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The Psychology of Murder

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Murder is the unlawful killing of another human person with malice aforethought, as defined in Common Law countries. Murder is generally distinguished from other forms of homicide by the elements of malice aforethought and the lack of lawful justification. All jurisdictions, ancient and modern, consider it a most serious crime and therefore impose severe penalty on its commission.

The Psychology of Murder

Murder is the unlawful killing, with malice aforethought, of another human being. When a person, of sound memory and discretion, unlawfully kills any reasonable creature in being with malice aforethought includes four basic elements:

1.) Intent to kill,

2.) Intent to inflict grievous bodily harm.

3.) Reckless indifference to an unjustifiably high risk to human life. Under state of mind, an “abandoned and malignant heart”, the killing may result from defendant’s conduct involving a reckless indifference to human life and a conscious disregard of an unreasonable risk of death or serious bodily injury.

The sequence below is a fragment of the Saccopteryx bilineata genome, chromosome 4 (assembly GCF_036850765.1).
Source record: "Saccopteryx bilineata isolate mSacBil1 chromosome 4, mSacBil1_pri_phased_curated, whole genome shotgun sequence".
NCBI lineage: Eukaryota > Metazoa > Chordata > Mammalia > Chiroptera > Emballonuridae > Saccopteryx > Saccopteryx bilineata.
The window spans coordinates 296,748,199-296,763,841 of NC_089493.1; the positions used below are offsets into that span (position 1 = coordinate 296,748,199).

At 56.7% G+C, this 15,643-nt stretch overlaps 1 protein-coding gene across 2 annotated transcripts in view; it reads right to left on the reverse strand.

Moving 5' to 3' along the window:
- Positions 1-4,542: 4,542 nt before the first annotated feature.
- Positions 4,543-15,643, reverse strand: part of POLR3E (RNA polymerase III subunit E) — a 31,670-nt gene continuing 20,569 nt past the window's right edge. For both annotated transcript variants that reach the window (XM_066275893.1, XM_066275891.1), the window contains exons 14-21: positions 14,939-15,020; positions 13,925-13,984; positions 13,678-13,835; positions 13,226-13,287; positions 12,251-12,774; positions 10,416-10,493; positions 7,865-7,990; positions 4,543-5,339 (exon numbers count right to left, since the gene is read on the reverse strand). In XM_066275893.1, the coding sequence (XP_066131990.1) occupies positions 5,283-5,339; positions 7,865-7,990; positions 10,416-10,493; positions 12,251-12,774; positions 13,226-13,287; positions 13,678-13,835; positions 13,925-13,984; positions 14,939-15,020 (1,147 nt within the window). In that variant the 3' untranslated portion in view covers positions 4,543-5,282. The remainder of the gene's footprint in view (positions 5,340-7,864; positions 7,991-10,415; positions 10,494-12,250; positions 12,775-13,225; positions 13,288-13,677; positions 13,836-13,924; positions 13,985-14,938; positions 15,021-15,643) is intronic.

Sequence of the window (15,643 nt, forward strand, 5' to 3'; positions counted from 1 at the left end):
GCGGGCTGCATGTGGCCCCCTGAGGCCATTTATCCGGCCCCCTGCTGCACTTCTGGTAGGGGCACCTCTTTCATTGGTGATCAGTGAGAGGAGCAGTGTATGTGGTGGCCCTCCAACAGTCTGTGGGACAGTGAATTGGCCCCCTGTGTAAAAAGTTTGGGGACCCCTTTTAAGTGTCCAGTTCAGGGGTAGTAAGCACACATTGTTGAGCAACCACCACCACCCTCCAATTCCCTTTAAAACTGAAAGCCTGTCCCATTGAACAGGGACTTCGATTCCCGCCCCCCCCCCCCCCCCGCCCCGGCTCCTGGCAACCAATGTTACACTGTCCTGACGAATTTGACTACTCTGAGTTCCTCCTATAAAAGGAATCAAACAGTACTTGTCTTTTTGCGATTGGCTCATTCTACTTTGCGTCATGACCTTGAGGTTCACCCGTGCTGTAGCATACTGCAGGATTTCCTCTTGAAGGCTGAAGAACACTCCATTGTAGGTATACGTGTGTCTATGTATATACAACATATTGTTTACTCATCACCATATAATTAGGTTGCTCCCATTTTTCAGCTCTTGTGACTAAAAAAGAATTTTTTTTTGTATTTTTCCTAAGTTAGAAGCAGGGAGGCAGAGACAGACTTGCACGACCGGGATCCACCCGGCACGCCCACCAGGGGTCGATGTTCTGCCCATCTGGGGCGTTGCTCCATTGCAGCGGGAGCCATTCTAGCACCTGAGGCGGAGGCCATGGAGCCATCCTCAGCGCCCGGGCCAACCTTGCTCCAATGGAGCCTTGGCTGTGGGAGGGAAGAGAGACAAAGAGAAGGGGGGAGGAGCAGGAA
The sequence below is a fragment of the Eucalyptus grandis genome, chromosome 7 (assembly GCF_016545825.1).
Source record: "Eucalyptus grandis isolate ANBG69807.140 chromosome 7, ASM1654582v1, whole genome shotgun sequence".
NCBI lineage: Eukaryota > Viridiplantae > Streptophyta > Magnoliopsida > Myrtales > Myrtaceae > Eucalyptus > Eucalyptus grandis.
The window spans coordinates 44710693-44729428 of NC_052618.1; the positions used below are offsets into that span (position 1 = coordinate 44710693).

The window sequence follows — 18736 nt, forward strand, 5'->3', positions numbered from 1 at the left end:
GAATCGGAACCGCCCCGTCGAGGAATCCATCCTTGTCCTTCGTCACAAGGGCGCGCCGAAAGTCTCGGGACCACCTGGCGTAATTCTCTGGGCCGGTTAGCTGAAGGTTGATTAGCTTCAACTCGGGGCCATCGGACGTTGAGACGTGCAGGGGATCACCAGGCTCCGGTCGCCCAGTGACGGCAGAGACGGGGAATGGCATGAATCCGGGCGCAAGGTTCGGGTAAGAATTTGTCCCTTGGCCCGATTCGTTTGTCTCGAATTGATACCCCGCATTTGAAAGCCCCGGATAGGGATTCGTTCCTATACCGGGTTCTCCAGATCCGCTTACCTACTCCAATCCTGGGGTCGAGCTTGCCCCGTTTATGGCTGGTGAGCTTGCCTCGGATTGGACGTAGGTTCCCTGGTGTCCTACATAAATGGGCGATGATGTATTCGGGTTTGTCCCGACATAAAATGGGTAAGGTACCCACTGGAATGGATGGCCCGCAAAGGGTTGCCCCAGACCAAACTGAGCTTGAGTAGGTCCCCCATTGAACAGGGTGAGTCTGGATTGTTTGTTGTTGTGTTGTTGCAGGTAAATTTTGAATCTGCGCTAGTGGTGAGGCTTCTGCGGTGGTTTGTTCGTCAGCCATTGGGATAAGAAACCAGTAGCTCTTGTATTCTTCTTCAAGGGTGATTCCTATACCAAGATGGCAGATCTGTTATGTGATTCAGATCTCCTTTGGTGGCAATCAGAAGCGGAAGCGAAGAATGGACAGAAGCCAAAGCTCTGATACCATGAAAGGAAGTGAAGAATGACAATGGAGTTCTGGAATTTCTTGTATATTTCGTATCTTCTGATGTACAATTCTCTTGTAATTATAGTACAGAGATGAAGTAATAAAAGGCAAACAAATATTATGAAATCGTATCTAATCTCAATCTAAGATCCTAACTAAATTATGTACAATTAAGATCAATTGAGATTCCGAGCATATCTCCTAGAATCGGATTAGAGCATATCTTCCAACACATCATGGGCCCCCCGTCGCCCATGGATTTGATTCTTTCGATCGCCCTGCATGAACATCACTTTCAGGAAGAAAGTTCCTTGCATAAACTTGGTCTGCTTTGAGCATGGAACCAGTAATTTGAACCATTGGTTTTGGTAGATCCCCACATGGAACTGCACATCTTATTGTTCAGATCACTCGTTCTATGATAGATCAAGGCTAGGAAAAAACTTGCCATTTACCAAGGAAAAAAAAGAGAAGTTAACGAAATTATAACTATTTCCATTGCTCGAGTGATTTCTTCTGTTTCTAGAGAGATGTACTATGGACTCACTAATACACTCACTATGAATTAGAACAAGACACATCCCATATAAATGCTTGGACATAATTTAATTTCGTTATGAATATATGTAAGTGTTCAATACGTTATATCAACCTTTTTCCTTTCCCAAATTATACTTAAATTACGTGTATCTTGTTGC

4.) Reckless abandon while perpetrating a dangerous felony.

A murderer is someone who looks fairly normal but whose brain operates much differently than the general population. People who commit murders often kill to assert power and be noticed. They often will do this in order to punish some person or group of people that they are unhappy with or fearful of. Those convicted of murder often do not display guilt for their heinous actions. A lot of these killers have no guilt whatsoever. They feel like it is okay for them to do it because they perceive that they are special. Murderers usually don’t just snap. Their crimes are carefully thought out and planned in an evil heart.



Common law murder is defined as the: